A remilitarized country with better ties to the US is worth the economic hardship, writes Berlin’s envoy in Washington
The conflict in Ukraine has fundamentally transformed Germany for the better, Berlin’s envoy to Washington has argued, while acknowledging her country has been far more affected by the economic backlash of anti-Russian sanctions than the US.
Emily Haber opened the op-ed, published by the Washington Post on Monday, with a description of “dimly lit” German airports and streets, cold homes and public buildings, rising gas prices and inflation running at 10%. The country also has to deal with over a million displaced Ukrainians, who are entitled to full health insurance, social benefits, housing and education at government expense.
“Increasingly, it is Europe (and not least Germany) that is bearing the brunt of the sanctions, not the United States,” writes Haber, before pivoting to argue that this doesn’t really matter.
German suffering is “almost nothing” compared to the hardships of the Ukrainian people, according to Haber, but more importantly, “our national psychology is undergoing a profound transformation.”
She calls the decades-long assumptions underlying Berlin’s policies, mainly that trade would promote “stability, transparency and, eventually, systemic change” an illusion that has been dispelled by the conflict.
“To be sure, there are dissenting voices, and there is discontent brewing in some parts of the country,” the ambassador notes in passing.
Germany has cut itself off from Russian energy imports, increased the export of weapons – mainly to Ukraine – and amended its constitution to create a 100 billion-euro fund for NATO-mandated “defense spending.”
Chancellor Olaf Scholz’s decision to increase military spending in February is the “most significant turning point in decades” for Germany, according to Haber. Even the reunification in 1990 “vindicated past strategic decisions and did not require a break with them,” unlike what’s happening now.
While admitting that all of this may seem irrelevant to Ukraine – whose priorities ought to matter more, she suggests – Haber is still proud of the “real and lasting” change Germany has achieved “in such a short time and at great psychological and material cost.”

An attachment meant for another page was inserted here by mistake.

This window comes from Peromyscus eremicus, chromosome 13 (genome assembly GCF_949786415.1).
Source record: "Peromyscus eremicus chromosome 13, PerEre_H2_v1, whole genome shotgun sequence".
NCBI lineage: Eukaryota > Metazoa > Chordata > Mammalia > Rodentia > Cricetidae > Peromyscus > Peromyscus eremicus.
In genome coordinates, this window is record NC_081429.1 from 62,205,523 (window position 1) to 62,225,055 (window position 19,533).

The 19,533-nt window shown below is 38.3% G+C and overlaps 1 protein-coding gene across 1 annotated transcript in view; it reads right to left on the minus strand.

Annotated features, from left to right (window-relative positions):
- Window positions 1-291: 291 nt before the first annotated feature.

“And we are happy to see that it is deepening our already close ties with our allies – first and foremost the United States,” she concludes.
RT (Russia Today) is a state-owned news organization funded by the Russian government. The information provided by this news source is being included by the Libertarian Hub not as an endorsement of the Russian government, but rather because it is being actively censored by Big Tech, Western governments and the corporate press. During times of conflict it is imperative that we have access to both sides of the story so we can form our own opinions, even if both sides are spewing their own propaganda. The censorship of RT, despite likely being a propaganda outfit for the Russian government, reduces our ability to hear one side of the conflict. For that reason, the Libertarian Hub will temporarily republish the RSS feed from RT. Visit https://rt.com
This post has been republished with implied permission from a publicly-available RSS feed found on RT. The views expressed by the original author(s) do not necessarily reflect the opinions or views of The Libertarian Hub, its owners or administrators. Any images included in the original article belong to and are the sole responsibility of the original author/website. The Libertarian Hub makes no claims of ownership of any imported photos/images and shall not be held liable for any unintended copyright infringement. Submit a DCMA takedown request.